Before and After © Rachael Harper used with permission

Before and After
© Rachael Harper used with permission

At her heaviest Rachael Harper weighed 25 stone 14lbs. After years of being unhappy and spending six years “lost in the system” trying to get weight loss surgery, she finally got the go ahead and 17 months later, 11 stone and eight dress sizes down Rachael was finally able to start living the life she always dreamed of.

Cornish born 25-year-old Rachael has struggled with her size for most of her life and states vanity was the main reason she wanted to lose weight: “I wanted to look in a mirror and think -yes you look nice. People think that is a rubbish reason but it is the truth.”

Rachael before surgery. © Rachael Harper used with permission.

Rachael before surgery.
© Rachael Harper used with permission.

At nearly 26 stone and a UK size 28-30 Rachael suffered none of the usual health complications that come with being obese but knew it wouldn’t stay that way forever. However, rather than her health being her biggest difficulty it was in fact people: “I lost count of the amount of times people made me cry,” Rachael said, “I always wanted to maintain a social life but was constantly worried about what people would say.”



Now she has slimmed her way down to a UK size 14 she feels more comfortable and confident: “People don’t tend to notice me, I blend in,” she added.

Rachael opted for a gastric bypass in order to lose weight after years of battling food demons. A gastric bypass is a process that works by making your stomach smaller and your digestive system shorter. The operation is typically done under general anaesthetic and usually takes between one and three hours.

To anyone with the pre conceived idea that weight loss surgery is the “easy way out” – let’s make it clear that it isn’t. It is a hard often life long process challenging you both physically and mentally. For Rachael the process took six years. It involved countless appointments with; a dietician, a fitness expert, a psychiatrist, surgeons as well as other health professionals.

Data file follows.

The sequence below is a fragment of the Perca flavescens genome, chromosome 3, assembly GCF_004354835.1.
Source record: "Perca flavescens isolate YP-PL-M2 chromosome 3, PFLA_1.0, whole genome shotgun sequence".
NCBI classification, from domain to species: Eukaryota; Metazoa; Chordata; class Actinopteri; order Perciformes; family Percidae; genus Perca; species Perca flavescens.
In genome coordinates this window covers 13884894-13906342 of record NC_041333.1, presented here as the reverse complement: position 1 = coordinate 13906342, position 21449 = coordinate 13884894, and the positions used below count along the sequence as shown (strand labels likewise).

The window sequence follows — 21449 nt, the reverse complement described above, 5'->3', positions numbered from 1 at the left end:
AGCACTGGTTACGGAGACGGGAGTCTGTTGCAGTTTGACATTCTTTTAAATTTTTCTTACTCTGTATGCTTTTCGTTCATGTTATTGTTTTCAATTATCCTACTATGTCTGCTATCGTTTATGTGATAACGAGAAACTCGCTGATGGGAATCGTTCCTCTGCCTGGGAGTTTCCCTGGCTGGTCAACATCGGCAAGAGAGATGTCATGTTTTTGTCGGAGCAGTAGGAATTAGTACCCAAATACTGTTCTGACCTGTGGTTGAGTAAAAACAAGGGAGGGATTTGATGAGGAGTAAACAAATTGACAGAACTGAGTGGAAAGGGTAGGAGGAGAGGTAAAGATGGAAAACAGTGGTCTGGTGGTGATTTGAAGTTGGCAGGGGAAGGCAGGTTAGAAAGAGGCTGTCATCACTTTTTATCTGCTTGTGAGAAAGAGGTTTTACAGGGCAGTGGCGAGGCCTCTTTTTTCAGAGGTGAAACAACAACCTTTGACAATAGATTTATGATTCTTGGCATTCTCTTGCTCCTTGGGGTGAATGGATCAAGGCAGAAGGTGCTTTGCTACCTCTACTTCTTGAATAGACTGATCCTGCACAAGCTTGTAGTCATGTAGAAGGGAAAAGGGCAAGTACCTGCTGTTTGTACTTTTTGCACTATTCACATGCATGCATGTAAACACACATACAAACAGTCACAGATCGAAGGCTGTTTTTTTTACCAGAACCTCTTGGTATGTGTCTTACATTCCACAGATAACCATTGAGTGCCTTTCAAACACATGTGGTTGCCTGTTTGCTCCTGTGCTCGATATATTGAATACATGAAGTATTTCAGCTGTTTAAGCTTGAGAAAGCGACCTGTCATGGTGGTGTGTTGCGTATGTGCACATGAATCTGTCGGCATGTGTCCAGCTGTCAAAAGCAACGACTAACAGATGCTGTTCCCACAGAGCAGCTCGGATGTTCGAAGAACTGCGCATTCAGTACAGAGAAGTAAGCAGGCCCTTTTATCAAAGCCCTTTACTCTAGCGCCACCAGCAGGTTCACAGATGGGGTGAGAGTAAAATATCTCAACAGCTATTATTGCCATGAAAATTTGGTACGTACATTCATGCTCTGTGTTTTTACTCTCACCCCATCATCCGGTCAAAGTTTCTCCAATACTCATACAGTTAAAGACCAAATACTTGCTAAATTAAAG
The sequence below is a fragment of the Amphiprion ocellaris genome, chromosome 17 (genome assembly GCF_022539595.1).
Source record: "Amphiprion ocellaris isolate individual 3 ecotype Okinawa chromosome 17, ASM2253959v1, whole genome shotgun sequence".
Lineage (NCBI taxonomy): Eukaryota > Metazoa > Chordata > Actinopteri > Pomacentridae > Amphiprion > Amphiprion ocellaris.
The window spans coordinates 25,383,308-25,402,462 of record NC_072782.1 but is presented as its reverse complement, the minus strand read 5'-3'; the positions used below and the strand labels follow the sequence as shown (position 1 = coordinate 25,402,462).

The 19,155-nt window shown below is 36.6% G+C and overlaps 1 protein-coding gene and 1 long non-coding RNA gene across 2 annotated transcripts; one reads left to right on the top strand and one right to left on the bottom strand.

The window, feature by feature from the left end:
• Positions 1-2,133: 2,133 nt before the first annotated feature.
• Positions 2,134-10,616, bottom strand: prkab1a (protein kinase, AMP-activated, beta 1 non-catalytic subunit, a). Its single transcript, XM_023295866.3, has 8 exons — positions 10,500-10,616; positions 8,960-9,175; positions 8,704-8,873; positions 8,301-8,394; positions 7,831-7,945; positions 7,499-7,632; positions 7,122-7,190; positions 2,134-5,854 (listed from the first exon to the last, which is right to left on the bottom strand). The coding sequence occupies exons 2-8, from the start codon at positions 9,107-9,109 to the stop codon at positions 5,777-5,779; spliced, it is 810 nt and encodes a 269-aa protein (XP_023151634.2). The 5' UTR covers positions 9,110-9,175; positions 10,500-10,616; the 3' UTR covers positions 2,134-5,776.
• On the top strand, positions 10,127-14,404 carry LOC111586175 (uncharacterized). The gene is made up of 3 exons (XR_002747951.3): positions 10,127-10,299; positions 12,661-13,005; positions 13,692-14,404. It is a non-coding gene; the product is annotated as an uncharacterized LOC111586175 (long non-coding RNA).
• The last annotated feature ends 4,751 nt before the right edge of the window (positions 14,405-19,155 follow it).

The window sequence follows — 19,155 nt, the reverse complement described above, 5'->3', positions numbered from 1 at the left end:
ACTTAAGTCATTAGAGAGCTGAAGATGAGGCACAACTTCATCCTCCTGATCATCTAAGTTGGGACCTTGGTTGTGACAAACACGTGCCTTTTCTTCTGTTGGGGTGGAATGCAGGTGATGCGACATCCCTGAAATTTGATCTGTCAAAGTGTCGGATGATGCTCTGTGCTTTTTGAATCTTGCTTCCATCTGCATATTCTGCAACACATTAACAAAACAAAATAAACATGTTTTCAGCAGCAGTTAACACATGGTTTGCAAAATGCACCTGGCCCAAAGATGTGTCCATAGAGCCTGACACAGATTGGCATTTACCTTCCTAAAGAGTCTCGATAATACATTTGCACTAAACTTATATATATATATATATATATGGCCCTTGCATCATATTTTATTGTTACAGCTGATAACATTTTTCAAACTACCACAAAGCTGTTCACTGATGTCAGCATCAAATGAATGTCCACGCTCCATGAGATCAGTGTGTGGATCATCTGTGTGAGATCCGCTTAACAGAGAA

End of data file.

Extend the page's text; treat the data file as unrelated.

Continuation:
An idea of meal size after Surgery. © Rachael Harper used with permission.

An idea of meal size after Surgery.
© Rachael Harper used with permission.

The process, she says, is made deliberately challenging to assess a person’s determination to go through with the surgery and change behaviour afterwards. In addition to this she also has to regularly attend support groups and had to lose two stone pre surgery.

There were of course, added risks surrounding the surgery because of Rachael’s size especially when receiving anaesthetic. “There were also risks that the joins of my stomach would leak/not heal,” she added in relation to additional possible complications.

Surgery is a drastic step but for someone who has struggled and battled on a daily basis it may be the best step to take. It is a lifestyle change, it isn’t a quick fix and no one will come along and wave a magic wand it will take determination and emotional stamina to be successful on this journey. Rachael said: “I’ve spent six years fighting for this and I’ve had to change my whole lifestyle. It’s not something that can be reversed and I will need to stick to this lifestyle forever. I appreciate it’s a drastic step but without it I can’t imagine where I’d be and what health complications I’d have.”

“My life has improved dramatically…I’ve never been happier.”

So after 17 months Rachael finally reached her goal but it wasn’t easy. Her advice to anyone on a journey: “You will have good weeks and bad weeks. Never give up – it only gets harder. Set little realistic goals and NEVER think of the total amount you have to lose.”

© Rachael Harper used with permission.

© Rachael Harper used with permission.

All the hard word, determination and struggle has paid off: “My life has improved dramatically. I’ve lost 11 stone in total and I’ve never been happier. I can now enjoy everything and be the person I always wanted to be.” Rachael also said it’s not just her reaping the benefits:

“I am a lot more positive now. I have more energy and I am a better person to be around. My confidence is at an all-time high. I believe I can do anything I set my mind to now and I’m not scared to try.”



For further information or if you are considering weight loss surgery contact you GP.

Building your body your way: Lydia Dismore

Building your body your way, is a series of posts exploring weight loss success stories, looking at a range of people and what worked for them. The second instalment in the series is an article looking at the success of Lydia Dismore.

© Lydia Dismore

© Lydia Dismore

After seeing professional images of herself receiving an award, Lydia Dismore was shocked, feeling fat, frumpy and fed up Lydia vowed to make a change. Lydia said: “the professional photograph made me feel physically sick, I knew I needed to do something right away”, and that is just what she did. She reduced her dress size from a UK size 16 to a UK size 10 by following a high protein clean eating diet and a full exercise regime.

“Your body is a temple that you’re responsible for building,” the wise words from Cornish at heart Lydia, a 23-year-old Bristol UWE graduate with a penchant for moreish food and the gym.